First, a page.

Coconut, rice farmers worst hit by Yolanda

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The government says it is helping farmers recover from staggering crop loss

DEVASTATED. This aerial photo shows uprooted coconut trees on a hill near the town of Guiuan in Eastern Samar 3 days after Typhoon Yolanda (Haiyan) struck on November 8. Photo by Agence France-Presse/Ted Aljibe

MANILA, Philippines – Filipino coconut and rice farmers suffered the biggest blow when Typhoon Yolanda (Haiyan) hit Visayas two months ago.

According to a January 7 report by the Department of Agriculture (DA), coconut and rice were the crops most damaged by the super typhoon.

Coconuts topped the list with P17.9 billion worth of crops lost. Rice came in second with P3.2 billion in production loss. (READ: Coconut farmers face ruin after Haiyan)

Other damaged crops include corn, banana, cassava, vegetables and mango.

In the report, the department lists the steps it has taken to help affected farmers get their livelihood back. Two initiatives are being pursued specifically for coconut and rice farmers.

DA Undersecretary Dante Delima, in charge of post-Yolanda agriculture rehabilitation, told media, “We are now moving from rehabilitation to instituting strategic and long-term rehabilitation measures.”

Watch coconut farmer Gilbert Negad from talk about the pests that hound coconut farms after being hit by super typhoon Yolanda (Haiyan) below.


Planting better

To aid coconut farmers, the Philippine Coconut Authority (PCA) is implementing a cash-for-work program for farmers of damaged coconut plantations. They can help out in clearing operations and the lumber gathered will be used to rebuild houses.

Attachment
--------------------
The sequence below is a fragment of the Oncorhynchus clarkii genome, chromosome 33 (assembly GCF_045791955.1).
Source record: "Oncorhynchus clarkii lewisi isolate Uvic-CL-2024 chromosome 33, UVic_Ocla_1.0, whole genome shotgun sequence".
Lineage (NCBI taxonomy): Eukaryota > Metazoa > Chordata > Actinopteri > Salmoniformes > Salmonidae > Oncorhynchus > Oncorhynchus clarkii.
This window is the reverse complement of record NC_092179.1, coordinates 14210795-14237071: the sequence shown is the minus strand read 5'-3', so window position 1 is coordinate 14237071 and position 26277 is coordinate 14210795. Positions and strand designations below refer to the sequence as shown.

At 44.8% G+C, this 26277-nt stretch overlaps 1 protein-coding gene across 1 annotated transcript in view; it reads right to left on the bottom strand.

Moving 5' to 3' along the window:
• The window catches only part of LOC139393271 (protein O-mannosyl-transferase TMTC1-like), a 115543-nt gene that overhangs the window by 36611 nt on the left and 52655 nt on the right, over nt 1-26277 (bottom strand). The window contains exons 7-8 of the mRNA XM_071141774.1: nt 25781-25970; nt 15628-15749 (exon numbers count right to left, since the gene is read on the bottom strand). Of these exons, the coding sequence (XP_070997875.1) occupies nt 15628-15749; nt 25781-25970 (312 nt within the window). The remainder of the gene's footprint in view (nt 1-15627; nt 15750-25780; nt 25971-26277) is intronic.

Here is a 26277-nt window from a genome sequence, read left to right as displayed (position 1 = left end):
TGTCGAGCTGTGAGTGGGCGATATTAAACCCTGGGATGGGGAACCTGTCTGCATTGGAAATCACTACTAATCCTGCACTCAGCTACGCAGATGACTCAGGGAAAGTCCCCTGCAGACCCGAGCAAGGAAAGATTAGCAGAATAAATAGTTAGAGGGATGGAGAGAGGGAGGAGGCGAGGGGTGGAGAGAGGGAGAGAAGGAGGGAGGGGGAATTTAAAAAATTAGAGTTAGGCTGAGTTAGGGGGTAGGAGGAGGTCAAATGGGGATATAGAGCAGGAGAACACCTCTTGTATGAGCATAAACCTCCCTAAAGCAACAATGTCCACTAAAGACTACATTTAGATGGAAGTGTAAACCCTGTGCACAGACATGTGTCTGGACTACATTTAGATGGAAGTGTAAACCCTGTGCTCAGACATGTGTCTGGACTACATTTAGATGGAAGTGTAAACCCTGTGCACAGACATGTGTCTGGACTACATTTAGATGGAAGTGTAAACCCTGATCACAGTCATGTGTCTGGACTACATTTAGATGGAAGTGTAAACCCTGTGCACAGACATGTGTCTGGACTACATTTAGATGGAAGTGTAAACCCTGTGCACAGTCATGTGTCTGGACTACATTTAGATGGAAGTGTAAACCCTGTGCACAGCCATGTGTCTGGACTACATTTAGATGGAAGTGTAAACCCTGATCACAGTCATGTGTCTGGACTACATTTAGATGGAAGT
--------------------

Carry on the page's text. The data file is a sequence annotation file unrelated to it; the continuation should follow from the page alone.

Chainsaws and farm tools have been delivered to these plantations for clearing and land preparation. 

For the next planting season, the PCA is promoting the use of coconut varieties, which can bear fruit faster so that farmers can get back to their livelihood sooner.

Synthetic and aromatic coconut varieties being promoted by the PCA can bear fruit within 3 to 4 years compared to other varieties that take 7 to 8 years.

Developed by PCA scientists, the synthetic variety is also high-yielding, producing larger nuts.

The PCA also plans to implement typhoon-resistant planting methods that will help coconut trees survive future storms.

Household seed banks

The DA is working with the United Nations Food and Agriculture Organization (FAO) to help rice farmers get back on their feet, said Delima.

Together, they have provided 40% of rice seeds required for replanting in devastated farmlands. 

The FAO sourced seeds from private seed companies based in the Philippines. The DA contributed seeds from community seed banks in regions unaffected by the typhoon.

The establishment of household seed banks was recommended by the FAO as a measure to help families prepare for future storms. These seed banks can support the community seed banks already put up by government.

The FAO is also looking to provide assistance for the rehabilitation of irrigation systems essential to cultivating rice. The agency will also support the production of white corn as an alternative staple. 

They aim to produce 100,000 metric tons of white corn by the start of the harvest season in September, Delima told reporters.

As of January 7, the latest DA tally pegs Yolanda damage to agriculture at P31.13 billion. The department says it needs P9.17 billion to rehabilitate the agriculture and fisheries sector in affected regions. –


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